Before the play begins . . .
Jason and the heroes of the ship Argo seek the Golden Fleece, which Medea’s father has in her home of Colchis. Jason succeeds in getting the Fleece only with Medea’s help. After they escape from her father—an escape she makes possible by killing her brother—they return to Iolcos, where Jason’s uncle Pelias is still on the throne he has usurped. Medea tricks Pelias’s daughters into killing him, and then she and Jason flee to live in Corinth, where they have two sons.
In the play . . .
We learn from the Nurse that Jason is abandoning Medea to marry the daughter of Creon, the king of Corinth, and from the children’s Tutor that Creon plans to exile Medea. We hear Medea mourning her fate before we see her, as does a Chorus of Corinthian Women, who come to see what the matter is.
Medea emerges to explain her situation and her grievances and to enlist the Women as her allies.
Creon arrives to make immediate exile for Medea and her sons official, but Medea persuades Creon to let her stay for one day. She then begins to plan her revenge, but she realizes she needs an escape plan. The Women sing about how badly upside down the world has turned, and how Medea is the victim of Jason’s broken oaths.
Medea and Jason argue: Medea reminds Jason of his promises and all that she has accomplished for him, and she accuses him of oath breaking and making a mockery of her. Jason claims that he is taking a new wife for the benefit of his children and he accuses Medea of jealous obsession. The Women sing about what a powerful force love is and how horrible it would be to have to leave Corinth.
Aegeus, the king of Athens, suddenly arrives. He’s on his way home from Delphi, where he was seeking the oracle’s advice on his childlessness. Medea promises to use her skills to solve his problem if he’ll solve hers and give her asylum in Athens, should she ever need it. After hearing about how Medea is being treated in Corinth, he agrees, as long as she can get herself to Athens herself. The Women sing about the virtues of Athens, and they can’t imagine how Medea, if she does something as terrible as kill her children, would be welcome there. But they also can’t imagine that Medea would go through with the deed.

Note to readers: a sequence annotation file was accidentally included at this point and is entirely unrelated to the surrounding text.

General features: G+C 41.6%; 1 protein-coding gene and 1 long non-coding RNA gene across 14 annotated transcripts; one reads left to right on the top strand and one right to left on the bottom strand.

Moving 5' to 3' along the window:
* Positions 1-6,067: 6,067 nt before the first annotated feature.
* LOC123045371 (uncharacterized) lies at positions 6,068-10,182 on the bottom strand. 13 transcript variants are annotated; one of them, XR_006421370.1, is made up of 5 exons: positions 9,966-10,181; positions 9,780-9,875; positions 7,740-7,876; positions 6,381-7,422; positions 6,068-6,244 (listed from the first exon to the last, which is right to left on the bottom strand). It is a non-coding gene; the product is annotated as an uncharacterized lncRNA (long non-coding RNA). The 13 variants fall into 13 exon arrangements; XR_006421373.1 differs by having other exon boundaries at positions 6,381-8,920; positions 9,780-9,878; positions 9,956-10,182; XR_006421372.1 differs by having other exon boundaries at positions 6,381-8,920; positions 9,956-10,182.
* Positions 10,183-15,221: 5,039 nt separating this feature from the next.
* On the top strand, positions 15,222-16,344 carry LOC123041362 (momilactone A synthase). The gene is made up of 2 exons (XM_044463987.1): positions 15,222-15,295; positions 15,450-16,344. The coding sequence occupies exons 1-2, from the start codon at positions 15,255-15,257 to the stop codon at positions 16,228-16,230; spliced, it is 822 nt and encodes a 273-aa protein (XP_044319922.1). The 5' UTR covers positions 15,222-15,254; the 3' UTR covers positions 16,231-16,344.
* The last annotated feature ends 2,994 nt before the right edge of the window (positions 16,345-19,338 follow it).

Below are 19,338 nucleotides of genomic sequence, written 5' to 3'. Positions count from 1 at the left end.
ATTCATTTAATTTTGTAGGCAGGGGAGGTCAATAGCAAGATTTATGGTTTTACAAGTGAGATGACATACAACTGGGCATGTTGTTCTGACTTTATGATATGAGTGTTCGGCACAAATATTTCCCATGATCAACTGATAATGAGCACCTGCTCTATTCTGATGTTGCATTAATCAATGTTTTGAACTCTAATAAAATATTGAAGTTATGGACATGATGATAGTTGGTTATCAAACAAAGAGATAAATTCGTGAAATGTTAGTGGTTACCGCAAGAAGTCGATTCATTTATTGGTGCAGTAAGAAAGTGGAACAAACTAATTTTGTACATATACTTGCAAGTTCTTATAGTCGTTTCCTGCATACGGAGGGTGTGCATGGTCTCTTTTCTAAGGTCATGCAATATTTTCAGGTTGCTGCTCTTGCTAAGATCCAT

Medea has Jason come back, and she convinces him that she has seen the wisdom of his plan: if only he could get his new wife to persuade her father to let the boys stay…perhaps these lovely gifts would help… Jason agrees, and the boys go into the palace with a poisoned crown and poisoned gown for his new wife. The Women sing and have no hope for anyone now that Medea has put her plan into action.
The Tutor comes back with the boys and the good news that the princess happily received their gifts. Medea says goodbye to her sons. The Women sing of the painful joy of raising children.
The Messenger arrives to tell the fate of the princess and her father.
The rest of the play shows us the fates of Medea, Jason, and their sons.